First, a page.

Posted 6 October 2008. PMN Crop News.
Charcoal Rot in Beans
University of Illinois at Urbana-Champaign. aces.illinois.edu
Urbana-Champaign, Illinois (September 29, 2008)--Mason County Extension was recently able to examine a few soybean fields with unusual "dead spots" in them. Somewhat stumped by the problem, we contacted Dr. Suzanne Bissonnette with the Champaign Extension Center. Dr. Bissonnette asked us to shave away the epidermal tissue of the root which exposed black to gray streaking.
The sample was apparently plagued by the fungus Macrophomina phaseolina, better known as the organism responsible for the disease termed "charcoal rot".
Charcoal rot typically appears during flowering (mid to late season), when plaguing beans. Infected soybean plants often display a gray discoloration of the root and lower stem that often appears as if that portion of the plant were flecked with small charcoal-like bodies. A red-brown or black discoloration of the root may also be noted. Above ground symptoms may also occur. Leaflets may wilt, brown along the margins, and die, while remaining attached to the stem. Pod development may be significantly marred via charcoal rot in some cases. The disease can appear in hundreds of other plants including corn.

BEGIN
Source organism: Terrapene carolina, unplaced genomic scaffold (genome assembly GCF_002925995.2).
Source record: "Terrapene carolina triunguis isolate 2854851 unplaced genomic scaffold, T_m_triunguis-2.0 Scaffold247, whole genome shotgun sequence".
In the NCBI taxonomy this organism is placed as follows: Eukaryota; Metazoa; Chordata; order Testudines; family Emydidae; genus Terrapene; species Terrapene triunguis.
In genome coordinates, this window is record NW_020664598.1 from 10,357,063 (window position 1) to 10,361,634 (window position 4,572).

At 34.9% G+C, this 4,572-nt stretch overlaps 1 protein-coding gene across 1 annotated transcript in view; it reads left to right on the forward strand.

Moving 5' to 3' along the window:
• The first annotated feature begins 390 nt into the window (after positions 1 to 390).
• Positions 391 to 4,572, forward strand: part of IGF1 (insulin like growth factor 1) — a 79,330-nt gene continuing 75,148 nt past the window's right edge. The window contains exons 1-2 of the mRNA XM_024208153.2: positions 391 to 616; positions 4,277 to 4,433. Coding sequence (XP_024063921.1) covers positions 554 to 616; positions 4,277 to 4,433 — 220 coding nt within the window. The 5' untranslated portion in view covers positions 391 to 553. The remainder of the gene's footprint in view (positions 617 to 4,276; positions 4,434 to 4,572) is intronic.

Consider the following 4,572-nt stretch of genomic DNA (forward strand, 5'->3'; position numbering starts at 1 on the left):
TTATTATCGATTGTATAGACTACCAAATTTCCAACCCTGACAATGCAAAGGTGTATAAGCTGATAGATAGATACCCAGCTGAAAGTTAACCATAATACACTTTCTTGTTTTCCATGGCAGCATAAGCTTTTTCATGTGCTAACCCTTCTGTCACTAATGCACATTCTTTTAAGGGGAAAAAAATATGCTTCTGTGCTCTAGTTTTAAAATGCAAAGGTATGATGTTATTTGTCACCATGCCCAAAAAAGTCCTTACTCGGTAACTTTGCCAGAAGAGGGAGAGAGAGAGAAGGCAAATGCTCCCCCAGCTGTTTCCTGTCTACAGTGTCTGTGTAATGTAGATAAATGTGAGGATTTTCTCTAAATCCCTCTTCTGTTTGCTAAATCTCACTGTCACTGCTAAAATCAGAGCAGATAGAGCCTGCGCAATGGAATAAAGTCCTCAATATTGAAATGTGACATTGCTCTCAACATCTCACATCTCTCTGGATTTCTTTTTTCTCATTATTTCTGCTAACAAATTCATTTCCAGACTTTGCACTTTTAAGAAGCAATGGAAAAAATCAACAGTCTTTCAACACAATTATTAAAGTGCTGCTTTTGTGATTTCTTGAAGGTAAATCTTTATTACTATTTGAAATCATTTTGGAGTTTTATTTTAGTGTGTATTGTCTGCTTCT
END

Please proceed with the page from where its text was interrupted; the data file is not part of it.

Overwintering fungal material forms a germ tube that penetrates the root of a host plant. Once infecting the host plant, the fungus proceeds to form microsclerotia (fruiting bodies) and mycelia (fungal hairs) in the root and lower stem that physically block xylem (water conducting) tissue. The disease is more likely to appear when soil temperatures are in 80s or low 90s for a couple weeks and when hot, dry conditions prevail. In some cases, the fungus can be transferred to/carried via infected seed which can significantly decrease germination rates. Aphid pressure may further stress the plant, promoting the appearance of this disease.
Charcoal rot management is especially difficult given the wide host range associated with M. Phaseolina, and while crop rotation is noted as a "text book" management tool for this root disease, its overall ability to deter this disease is disputed. Rotation may therefore benefit the producer if it encompasses a couple year shift to small grains and is always combined with additional tools such as the use of moderately resistant varieties (note – moderate resistance appears to be the only resistance option available), conventional or minimum tillage, and adequate but not excessive plant populations.